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REPAYE, Living Overseas, and the "Tax Bomb"
December 15, 2015
3:18 am
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South Korea
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December 15, 2015
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I am a teacher currently living and working in South Korea. Since last year, I haven’t paid taxes in the US because of the Foreign Income Tax Exclusion, which means that my taxable income is zero. I called my lender (mohela), who said that if I enroll in the IBR or the new REPAYE plan, I would be making payments of $0 per month. Some guy on reddit also said so, for what it’s worth:

[Americans] Living overseas + IBR/ICR = No Student Loan Payment from IWantOut

However, I’m worried about the “tax bomb.” It seems that in 25 years (I have grad student loans), I’d be liable to pay taxes on whatever is forgiven of my 70K+ debt, plus all the interest that will have accrued.

Assuming that I spend the next 25 years mostly working overseas, does it make more sense to do the REPAYE plan and save up for the tax bomb (not to mention my retirement), or should I just try to pay down that soul-crushing principal with my ~$30K salary as fast as I can? I could put maybe $1000 to my loans if I lived frugally, or more if I hustled some extra work.

December 16, 2015
8:51 pm
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Indiana
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May 3, 2014
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Great question.

It seems like both options have pretty big downsides.

On possibility that you might want to consider is the chance that the federal government changes policy and decides not to tax forgiven student loan after 25 years. This would take an act of Congress, but there is already some support for the idea. We won’t know what is going to happen because it will still be over a decade before anyone runs into the taxed forgiveness on loans. A lot can happen between now and then.

One other option for you to think about would be to aggressively save your money for the day the “tax bomb” hits. If you go this route, you are prepared for the possibility if you get taxed, but at the same time, you still benefit if the law changes before you get taxed.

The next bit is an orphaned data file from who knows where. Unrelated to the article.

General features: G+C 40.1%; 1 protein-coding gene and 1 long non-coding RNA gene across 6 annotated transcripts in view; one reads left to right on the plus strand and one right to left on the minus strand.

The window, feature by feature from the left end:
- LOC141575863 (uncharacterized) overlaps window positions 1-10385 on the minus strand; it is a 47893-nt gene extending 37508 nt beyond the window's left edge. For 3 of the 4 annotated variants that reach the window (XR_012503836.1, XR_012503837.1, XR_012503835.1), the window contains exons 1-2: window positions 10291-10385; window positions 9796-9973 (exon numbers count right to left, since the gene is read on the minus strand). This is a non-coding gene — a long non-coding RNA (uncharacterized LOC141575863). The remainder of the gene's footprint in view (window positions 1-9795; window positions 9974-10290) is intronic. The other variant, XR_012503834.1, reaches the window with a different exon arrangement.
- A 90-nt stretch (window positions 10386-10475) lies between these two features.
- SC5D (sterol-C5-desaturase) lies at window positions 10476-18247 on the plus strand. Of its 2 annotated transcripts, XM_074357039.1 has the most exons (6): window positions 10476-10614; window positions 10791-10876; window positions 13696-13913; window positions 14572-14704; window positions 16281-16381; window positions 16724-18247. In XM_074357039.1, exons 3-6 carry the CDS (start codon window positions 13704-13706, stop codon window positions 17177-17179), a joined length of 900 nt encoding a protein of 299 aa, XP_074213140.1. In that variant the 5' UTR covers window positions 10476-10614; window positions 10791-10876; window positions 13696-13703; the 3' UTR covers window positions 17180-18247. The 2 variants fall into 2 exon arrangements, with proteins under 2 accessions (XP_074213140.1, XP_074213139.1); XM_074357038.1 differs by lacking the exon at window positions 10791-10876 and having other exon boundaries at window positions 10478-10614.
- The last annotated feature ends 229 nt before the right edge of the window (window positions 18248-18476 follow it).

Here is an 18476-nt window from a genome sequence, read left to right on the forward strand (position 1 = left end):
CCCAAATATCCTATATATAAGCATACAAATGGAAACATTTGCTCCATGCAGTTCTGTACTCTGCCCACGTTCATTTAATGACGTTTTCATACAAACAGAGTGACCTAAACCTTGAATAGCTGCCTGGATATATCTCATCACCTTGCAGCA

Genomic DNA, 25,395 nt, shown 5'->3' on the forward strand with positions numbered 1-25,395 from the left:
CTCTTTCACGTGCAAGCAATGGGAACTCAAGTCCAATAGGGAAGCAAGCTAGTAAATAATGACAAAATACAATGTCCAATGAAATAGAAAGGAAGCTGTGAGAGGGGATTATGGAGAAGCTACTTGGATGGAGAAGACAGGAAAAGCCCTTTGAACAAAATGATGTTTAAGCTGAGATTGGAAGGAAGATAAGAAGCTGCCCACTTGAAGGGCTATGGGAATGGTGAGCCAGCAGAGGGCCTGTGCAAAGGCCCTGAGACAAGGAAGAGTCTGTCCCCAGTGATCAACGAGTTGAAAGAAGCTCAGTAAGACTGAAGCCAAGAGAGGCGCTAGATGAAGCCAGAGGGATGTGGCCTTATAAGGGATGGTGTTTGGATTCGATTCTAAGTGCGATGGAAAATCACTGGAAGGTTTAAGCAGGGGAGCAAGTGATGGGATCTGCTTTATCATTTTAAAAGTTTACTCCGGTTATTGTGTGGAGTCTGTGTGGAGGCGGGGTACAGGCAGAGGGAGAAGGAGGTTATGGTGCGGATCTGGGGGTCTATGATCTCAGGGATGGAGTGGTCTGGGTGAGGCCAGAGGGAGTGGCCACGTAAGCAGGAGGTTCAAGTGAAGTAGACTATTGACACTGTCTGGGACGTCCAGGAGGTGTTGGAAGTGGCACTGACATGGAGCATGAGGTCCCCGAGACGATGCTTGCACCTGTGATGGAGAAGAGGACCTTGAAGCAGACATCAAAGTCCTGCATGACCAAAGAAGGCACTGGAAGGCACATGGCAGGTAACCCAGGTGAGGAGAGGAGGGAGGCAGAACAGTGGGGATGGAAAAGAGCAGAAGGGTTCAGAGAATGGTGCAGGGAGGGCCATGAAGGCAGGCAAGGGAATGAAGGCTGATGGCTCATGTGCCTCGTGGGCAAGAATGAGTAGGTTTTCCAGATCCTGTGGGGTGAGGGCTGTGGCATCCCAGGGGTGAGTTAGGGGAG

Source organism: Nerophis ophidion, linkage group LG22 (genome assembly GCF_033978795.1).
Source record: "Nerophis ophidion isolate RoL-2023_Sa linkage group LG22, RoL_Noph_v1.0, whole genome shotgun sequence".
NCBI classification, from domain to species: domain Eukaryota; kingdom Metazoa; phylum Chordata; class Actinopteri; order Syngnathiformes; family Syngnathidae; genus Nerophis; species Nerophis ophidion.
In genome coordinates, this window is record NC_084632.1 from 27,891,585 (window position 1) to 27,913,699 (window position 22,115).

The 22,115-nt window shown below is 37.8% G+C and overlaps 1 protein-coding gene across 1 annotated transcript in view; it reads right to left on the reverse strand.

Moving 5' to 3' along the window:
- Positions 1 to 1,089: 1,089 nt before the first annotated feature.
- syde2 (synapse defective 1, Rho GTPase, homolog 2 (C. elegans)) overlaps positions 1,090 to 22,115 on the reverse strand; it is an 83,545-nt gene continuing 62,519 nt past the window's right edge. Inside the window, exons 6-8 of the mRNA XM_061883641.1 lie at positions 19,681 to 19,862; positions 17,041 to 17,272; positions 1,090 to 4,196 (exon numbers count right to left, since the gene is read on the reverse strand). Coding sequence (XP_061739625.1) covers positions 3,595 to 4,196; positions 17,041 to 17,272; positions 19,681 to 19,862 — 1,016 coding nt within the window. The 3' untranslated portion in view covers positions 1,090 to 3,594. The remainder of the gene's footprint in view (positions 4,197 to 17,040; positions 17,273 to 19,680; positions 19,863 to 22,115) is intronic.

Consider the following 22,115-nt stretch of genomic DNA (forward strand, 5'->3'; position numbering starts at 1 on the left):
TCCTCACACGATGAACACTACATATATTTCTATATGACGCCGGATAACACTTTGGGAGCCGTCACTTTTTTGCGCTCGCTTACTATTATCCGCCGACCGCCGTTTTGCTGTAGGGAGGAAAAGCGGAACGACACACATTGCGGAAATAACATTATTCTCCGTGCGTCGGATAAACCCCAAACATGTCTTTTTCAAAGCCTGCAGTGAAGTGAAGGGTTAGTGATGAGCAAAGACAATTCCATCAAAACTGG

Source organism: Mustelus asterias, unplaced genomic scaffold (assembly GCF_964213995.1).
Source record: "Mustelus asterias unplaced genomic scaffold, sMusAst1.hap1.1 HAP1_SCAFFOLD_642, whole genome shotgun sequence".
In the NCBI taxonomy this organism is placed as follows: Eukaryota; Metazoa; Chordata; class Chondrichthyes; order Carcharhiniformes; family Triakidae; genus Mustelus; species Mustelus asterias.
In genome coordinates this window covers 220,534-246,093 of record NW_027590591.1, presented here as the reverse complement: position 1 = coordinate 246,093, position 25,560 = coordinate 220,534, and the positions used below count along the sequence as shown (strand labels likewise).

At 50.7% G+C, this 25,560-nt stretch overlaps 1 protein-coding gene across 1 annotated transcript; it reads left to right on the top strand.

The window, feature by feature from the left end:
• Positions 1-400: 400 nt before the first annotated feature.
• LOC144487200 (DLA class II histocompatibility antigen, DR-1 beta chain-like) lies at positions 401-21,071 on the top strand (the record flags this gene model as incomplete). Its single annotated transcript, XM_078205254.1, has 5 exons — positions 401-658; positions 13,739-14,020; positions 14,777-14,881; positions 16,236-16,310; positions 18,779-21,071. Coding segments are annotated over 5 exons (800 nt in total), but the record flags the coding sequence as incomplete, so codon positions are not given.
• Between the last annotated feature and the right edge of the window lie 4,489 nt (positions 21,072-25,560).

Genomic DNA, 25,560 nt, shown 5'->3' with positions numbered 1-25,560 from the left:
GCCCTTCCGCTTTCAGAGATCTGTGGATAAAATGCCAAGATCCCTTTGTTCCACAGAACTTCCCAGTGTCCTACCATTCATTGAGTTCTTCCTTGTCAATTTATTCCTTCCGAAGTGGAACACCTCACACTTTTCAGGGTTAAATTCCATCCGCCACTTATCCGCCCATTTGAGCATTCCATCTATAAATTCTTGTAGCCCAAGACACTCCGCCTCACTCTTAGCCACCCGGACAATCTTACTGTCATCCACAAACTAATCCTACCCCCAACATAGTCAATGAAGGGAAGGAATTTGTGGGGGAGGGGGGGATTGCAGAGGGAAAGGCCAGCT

Ultimately, the right decision to you may be different than the right decision for someone in the exact same situation. Sometimes these decisions are not purely economic. I’d suggest putting together a few spreadsheets playing out the different scenarios that could happen in the future. Because you have many variables, it is impossible to know exactly how any option will play out, so the best you can do is try to anticipate all the possibilities and put together a plan that has you prepared for whatever comes your way.

December 17, 2015
11:54 pm
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South Korea
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December 15, 2015
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Thank you very much for your considerate answer. It seems that finding the right way will be complex, and perhaps beyond my ability to discern clearly.

Considering this, could you recommend any financial advisors who could answer questions about student loans? When I look online, most of them seem to be concerned with wealth management, not debt management.

Also, I notice that you live in Indiana, which is where I’m from as well, so if I found a good one there, I could probably eventually meet him or her.

December 18, 2015
12:04 am
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Indiana
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Unfortunately, I do not know any financial advisors well enough to be comfortable making any sort of recommendation.

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